It’s called Iron Me On: 30 Sheets of Awesome Fabric Transfers and it’s chock full of gorgeous illustrations of all sizes, ready to be made into wearable art.
It’s important to pay attention to the instructions in the book. If your t-shirt is new, you should pre-wash it to remove the sizing. Iron your t-shirt or fabric before you begin, and you’ll need to heat your iron to the high/cotton setting, allowing it to heat up for at least five minutes. Don’t use an ironing board, as it will not hold the heat necessary for the transfer to work properly. The book suggests a plywood board or other hard surface (I used a glass table).
Carefully place your transfer sheet onto your shirt, image side down. The paper can be slippery, and it’s extremely important that you don’t lift your iron at all for the full time recommended for each transfer (from 3-5 minutes). The book suggests firm, even pressure on your iron as you work. You also must be super careful not to shift the paper while moving your iron, or shadowing/double images can and will occur. This is tough to do, but if you’re careful, it can be accomplished.
Don’t peek until the time is up! This is also tough to do, but if you move your paper away too early, you’ll find that certain parts of your image may appear faint or unfinished. There’s a little trial and error to this process, but if you do pull it away too early, you can usually try to match it back up, lay the paper down and try again (but you risk making a double or shadowed image).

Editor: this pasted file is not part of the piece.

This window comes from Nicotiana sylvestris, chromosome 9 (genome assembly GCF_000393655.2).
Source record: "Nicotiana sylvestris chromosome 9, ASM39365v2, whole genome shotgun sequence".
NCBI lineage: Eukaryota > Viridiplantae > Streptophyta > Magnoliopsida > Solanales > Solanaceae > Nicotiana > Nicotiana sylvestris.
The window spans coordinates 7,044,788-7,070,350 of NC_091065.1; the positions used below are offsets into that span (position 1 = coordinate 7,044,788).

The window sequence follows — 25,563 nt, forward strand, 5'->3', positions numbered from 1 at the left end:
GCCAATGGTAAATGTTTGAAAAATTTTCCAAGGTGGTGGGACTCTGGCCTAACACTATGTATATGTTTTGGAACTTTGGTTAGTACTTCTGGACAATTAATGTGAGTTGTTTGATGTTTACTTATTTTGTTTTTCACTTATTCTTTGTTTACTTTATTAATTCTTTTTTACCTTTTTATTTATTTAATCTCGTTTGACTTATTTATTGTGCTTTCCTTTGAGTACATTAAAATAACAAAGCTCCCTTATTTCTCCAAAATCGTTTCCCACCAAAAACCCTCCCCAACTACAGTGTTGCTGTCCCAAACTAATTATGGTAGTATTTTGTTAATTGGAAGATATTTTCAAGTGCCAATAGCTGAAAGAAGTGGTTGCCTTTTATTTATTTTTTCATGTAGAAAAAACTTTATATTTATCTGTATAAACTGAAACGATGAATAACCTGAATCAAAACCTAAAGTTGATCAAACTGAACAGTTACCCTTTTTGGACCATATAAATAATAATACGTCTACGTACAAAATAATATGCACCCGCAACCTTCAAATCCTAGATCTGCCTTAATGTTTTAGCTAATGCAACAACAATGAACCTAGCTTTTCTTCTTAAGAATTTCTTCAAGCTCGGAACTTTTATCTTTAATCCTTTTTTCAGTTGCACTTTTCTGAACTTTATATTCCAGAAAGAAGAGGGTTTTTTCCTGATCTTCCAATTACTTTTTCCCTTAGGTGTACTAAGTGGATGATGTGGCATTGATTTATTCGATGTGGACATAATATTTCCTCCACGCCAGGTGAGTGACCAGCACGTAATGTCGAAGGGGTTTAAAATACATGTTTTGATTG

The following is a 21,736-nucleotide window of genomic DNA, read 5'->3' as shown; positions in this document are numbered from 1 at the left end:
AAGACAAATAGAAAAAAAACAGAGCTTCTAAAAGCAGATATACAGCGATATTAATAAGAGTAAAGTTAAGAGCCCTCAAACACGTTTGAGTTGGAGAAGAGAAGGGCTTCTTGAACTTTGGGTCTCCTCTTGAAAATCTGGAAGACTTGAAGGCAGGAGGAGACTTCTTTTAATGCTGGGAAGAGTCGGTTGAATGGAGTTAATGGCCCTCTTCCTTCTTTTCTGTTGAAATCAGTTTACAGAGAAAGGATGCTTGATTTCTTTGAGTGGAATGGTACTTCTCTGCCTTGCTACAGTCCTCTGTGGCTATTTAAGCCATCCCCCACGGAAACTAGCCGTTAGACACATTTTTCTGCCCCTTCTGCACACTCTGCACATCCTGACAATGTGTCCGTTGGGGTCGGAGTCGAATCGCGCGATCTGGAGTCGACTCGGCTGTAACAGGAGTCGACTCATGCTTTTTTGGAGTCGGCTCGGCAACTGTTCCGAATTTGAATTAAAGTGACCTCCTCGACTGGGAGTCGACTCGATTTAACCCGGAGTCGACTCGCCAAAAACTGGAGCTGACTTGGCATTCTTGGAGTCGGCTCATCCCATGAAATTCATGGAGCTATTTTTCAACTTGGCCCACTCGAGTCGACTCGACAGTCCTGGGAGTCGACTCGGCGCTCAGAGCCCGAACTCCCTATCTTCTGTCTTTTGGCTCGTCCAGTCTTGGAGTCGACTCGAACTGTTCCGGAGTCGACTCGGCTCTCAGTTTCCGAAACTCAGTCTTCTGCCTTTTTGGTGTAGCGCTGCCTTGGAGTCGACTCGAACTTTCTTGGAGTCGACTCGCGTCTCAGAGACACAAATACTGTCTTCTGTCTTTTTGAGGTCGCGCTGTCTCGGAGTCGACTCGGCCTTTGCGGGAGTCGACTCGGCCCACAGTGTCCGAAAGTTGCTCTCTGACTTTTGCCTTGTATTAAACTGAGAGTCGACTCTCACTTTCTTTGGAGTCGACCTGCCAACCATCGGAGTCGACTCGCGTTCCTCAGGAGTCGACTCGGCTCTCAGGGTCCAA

My first transfer turned out pretty good! I held the iron in place for a full 4 minutes and the image was vivid and complete. I immediately found these transfers to be different than others I had used in the past. Right away, I noticed that there is no translucent ‘halo’ around these iron-ons; it looked as if I had used fabric markers or colored pencils to doodle directly onto the shirt. There was no texture to the image, either, which I liked.
But as you can see, the second one shifted considerably, and created a double image on my shirt. Like I mentioned earlier, it is really tough to keep the transfer pages from shifting under the pressure of the iron. I had also let my iron touch the pink and green area from the first transfer while ironing the skateboard guy, and when I moved my iron to another area on the shirt, pink and green got all over the other half of the shirt. So, the end result of this t-shirt was a bit messy and frustrating.
I decided I wanted to try a canvas tote bag next, and chose to iron-on two pages of images, side by side.
It worked, but the colors definitely didn’t come out as bright on the canvas as they did on the t-shirts. These also took a lot longer. Over six minutes each. And I had to lay them down/match up the images several times as the images weren’t transferring evenly. A couple of hours later, the colors actually started fading, which I found odd.
So I went back to the tried and true t-shirts, now that I was more experienced with my iron-ons. I successfully transferred several images onto a yellow t-shirt, and was really happy with the end result. Cotton t-shirts will definitely be your most reliable surface to work on. You’ll notice in my first photo of this post that I had considered adding iron-ons to a pair of Vans, but after the canvas tote bag mishap, I decided against it.
- Extremely cool illustrations
- High-quality ‘feel’ of the transfer is very nice
- Customizable designs that you can cut up and rearrange
- The book folds up to hold cut pieces of transfer papers for future use
- Vibrant colors
- No iron-on ‘halo’
- Unpredictable on different fabrics
- Hard to keep transfer papers from shifting while ironing
- Time-consuming (3-5 minutes for each iron-on… sometimes more)
- Can bleed through fabric
- Not easy to layer
Do you love iron-ons? Let us know what you think of Mike Perry’s Iron Me On (available at Amazon.com here) … what would you make with these transfers?